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I believed that my dad was born before the dodo birds were extinct, and i had mentioned it to my teacher, she laffed. Turns out they have been extinct since 1600's. My parents still tease me about that.

Gabriel
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For some reason, probably because I was always in bed early, I didn't know it got dark outside. The first time we went to a movie, and came out after sunset, I freaked out because I thought the world was coming to an end. It took several evening sunset's to get me over that experience.

Medved
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As a child I used to believe that at Midnight is when the monsters came out. My brother and I had to be in bed AND asleep by then, or else! I do not know where I got this belief (perhaps from a movie), but I pretty much lived it until high school.

Jake Schlegel
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i used to believe if you stared at a digital clock, you would never see the time change, because i had never seen it happen before. i got in trouble cos i was supposed to be finding a book to read in my room but i didn't like reading so i stared at the clock instead ... and tried to make time stop... my dad said WHAT is taking u so long?!?!? and i saw the clock change for the first time in my life i was like DADDI DADDI I SAW THE CLOCK CHANGE!!!!!!!!!!!!!!!!!!!!!!!!!!!!!!!!!!!!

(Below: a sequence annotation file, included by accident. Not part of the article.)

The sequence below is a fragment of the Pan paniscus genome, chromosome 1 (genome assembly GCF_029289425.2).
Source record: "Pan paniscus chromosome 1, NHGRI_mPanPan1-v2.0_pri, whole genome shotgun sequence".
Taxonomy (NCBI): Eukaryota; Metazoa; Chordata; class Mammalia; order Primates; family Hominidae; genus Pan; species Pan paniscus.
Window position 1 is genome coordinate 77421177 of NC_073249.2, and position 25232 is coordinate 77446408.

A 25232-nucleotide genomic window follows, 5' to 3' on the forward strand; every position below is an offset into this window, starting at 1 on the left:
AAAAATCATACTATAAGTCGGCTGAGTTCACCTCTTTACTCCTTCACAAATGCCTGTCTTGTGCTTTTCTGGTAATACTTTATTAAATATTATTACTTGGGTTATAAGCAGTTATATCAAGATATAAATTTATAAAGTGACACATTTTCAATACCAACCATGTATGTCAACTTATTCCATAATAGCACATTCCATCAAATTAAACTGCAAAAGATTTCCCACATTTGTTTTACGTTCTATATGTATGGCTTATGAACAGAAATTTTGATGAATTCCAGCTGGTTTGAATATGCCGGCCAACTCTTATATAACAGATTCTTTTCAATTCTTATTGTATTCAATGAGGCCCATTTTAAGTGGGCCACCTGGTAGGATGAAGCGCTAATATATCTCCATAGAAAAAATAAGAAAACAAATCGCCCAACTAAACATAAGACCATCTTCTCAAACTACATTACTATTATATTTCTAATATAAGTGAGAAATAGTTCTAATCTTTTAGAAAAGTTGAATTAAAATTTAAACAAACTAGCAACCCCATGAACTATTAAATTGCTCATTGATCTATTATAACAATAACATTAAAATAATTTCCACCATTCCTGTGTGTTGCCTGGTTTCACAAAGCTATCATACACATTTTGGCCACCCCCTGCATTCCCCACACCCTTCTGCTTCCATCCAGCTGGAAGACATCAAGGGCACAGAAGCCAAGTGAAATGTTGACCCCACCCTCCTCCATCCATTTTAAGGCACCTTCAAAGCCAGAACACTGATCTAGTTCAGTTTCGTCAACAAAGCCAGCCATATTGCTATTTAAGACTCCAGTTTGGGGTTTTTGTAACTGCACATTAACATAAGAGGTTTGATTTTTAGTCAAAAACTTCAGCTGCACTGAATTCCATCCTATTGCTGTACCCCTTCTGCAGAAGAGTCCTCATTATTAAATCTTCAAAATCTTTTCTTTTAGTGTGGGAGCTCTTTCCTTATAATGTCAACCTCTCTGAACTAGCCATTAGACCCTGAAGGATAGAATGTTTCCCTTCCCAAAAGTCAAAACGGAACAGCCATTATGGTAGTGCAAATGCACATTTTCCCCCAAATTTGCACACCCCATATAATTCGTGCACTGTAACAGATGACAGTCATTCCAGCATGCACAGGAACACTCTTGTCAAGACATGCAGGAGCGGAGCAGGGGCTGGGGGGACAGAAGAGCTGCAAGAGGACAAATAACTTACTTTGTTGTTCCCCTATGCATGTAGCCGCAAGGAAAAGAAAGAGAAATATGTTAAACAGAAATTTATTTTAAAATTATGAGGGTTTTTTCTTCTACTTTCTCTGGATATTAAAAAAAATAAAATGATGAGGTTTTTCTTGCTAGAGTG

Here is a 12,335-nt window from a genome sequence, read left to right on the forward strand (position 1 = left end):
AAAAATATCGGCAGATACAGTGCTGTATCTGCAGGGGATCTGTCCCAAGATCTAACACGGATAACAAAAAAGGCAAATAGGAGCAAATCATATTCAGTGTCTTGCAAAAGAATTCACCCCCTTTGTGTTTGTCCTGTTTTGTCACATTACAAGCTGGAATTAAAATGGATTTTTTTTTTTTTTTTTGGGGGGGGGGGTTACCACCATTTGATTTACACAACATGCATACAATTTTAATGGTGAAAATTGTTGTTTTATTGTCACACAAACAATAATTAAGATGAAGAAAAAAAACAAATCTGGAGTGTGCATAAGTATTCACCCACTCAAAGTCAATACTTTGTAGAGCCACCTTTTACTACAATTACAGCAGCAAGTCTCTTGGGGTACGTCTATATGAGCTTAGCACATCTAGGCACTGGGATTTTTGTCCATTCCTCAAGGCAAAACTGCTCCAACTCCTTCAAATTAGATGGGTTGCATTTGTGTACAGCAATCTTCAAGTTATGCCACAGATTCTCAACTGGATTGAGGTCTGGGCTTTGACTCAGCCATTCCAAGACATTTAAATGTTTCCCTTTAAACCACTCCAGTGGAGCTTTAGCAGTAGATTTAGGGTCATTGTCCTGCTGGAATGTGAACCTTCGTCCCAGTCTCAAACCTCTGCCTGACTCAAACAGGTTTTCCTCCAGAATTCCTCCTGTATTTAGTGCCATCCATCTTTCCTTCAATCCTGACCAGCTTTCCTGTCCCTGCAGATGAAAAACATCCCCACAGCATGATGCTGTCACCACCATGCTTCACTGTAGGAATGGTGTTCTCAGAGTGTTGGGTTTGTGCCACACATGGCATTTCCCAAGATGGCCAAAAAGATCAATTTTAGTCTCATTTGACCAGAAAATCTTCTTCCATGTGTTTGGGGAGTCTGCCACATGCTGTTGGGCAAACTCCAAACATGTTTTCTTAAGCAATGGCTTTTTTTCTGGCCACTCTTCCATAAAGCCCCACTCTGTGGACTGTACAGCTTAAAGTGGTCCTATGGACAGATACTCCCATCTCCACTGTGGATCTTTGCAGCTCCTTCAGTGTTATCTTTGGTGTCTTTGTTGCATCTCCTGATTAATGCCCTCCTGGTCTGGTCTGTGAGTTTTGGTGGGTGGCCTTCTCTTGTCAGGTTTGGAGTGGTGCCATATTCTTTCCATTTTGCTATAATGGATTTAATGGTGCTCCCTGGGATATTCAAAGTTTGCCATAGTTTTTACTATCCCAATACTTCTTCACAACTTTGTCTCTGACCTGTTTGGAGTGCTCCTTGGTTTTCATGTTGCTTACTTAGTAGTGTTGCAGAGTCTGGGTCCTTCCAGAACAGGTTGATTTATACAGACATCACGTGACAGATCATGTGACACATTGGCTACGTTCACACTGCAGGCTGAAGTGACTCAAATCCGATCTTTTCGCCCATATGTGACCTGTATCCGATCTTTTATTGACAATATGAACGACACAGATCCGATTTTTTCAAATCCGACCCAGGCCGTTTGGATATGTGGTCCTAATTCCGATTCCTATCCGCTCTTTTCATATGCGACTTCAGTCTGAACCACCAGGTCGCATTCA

reh
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Because the first hour I learned to recognize on a clock was 12, I thought that when both hands were on a certian number, it was that number o'clock!

Lauren
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I thought there was one enormous clock somewhere in London that controlled time all over the world. Once in a while, it would decide to jump forward an hour, and then everyone had to jump an hour into the future. Similarly, sometimes it would jump backwards and everyone in the world would have to live the last hour all over again.

I was glad it never managed to go further than an hour, as I thought that if it started going backwards, the years would go back 1992, 1991, 1990 and so on, and people would start getting younger until everyone on earth was a baby. And if it went forward, I might have to leave school not knowing enough.

I thought about things too much as a kid.

silverstar1809
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As a kid, I believed that everyone else was terribly confused about Sunday coming right after Saturday...after all, on the calendar they are so far apart! That made no sense for YEARS.

Anon
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I used to think that days of the week had colors. Whenever I would hear someone mention a day, I would envision a color. There was a vague sense of shape that went along with each color as well. Sunday was beige and shaped like a pair of eyeglasses. Monday was burnt orange and looked like a cardbord cylinder. Tuesday was translucent yellow -- I don't really remember what shape. Wednesday was a deep red or burgundy. Thursday was a translucent dark blue. Friday was black and had a bumpy texture sort of like the teeth of a comb. Saturday was a translucent teal and shaped like one of the U.S. states, maybe South Carolina or Tennessee. I have no idea what the origin of any of this synethesia was -- probably just the efforts of my developing mind as it struggled to understand such an abstract concept as time, trying to make sense of it all by attempting to create links to the more concrete visual world.

Bill
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When I was little, I couldn't grasp the concept of "forever' -- as in, living in heaven without end. I imagined a huge wheel in space, endlessly turning... it was very scary to me.

Tina